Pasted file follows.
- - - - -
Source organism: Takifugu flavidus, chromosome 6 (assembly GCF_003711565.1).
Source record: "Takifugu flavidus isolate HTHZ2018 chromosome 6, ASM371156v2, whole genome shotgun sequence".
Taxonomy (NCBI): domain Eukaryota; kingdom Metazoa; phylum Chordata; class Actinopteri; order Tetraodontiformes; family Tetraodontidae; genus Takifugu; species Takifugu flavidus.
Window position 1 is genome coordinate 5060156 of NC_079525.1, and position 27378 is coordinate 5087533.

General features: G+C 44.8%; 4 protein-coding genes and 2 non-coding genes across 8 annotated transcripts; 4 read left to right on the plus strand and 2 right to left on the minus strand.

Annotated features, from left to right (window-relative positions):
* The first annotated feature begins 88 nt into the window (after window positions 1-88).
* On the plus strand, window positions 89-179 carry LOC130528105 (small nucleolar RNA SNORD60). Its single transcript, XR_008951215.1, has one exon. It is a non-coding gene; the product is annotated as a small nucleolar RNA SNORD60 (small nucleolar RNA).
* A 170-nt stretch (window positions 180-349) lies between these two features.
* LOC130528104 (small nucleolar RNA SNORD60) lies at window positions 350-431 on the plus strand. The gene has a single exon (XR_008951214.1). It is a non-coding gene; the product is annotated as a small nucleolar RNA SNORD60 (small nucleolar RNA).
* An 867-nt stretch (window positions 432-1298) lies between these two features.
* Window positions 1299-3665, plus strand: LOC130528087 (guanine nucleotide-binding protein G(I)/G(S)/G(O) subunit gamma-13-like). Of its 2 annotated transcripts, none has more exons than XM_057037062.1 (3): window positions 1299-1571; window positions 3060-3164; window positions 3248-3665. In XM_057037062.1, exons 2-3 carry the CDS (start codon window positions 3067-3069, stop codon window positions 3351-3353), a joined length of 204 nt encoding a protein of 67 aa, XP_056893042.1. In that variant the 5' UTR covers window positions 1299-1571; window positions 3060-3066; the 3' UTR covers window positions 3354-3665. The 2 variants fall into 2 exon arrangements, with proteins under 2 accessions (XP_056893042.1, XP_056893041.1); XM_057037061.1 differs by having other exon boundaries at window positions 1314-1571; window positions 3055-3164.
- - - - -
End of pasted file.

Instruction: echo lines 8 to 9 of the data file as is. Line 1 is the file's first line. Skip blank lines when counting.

* On the plus strand, window positions 89-179 carry LOC130528105 (small nucleolar RNA SNORD60). Its single transcript, XR_008951215.1, has one exon. It is a non-coding gene; the product is annotated as a small nucleolar RNA SNORD60 (small nucleolar RNA).
* A 170-nt stretch (window positions 180-349) lies between these two features.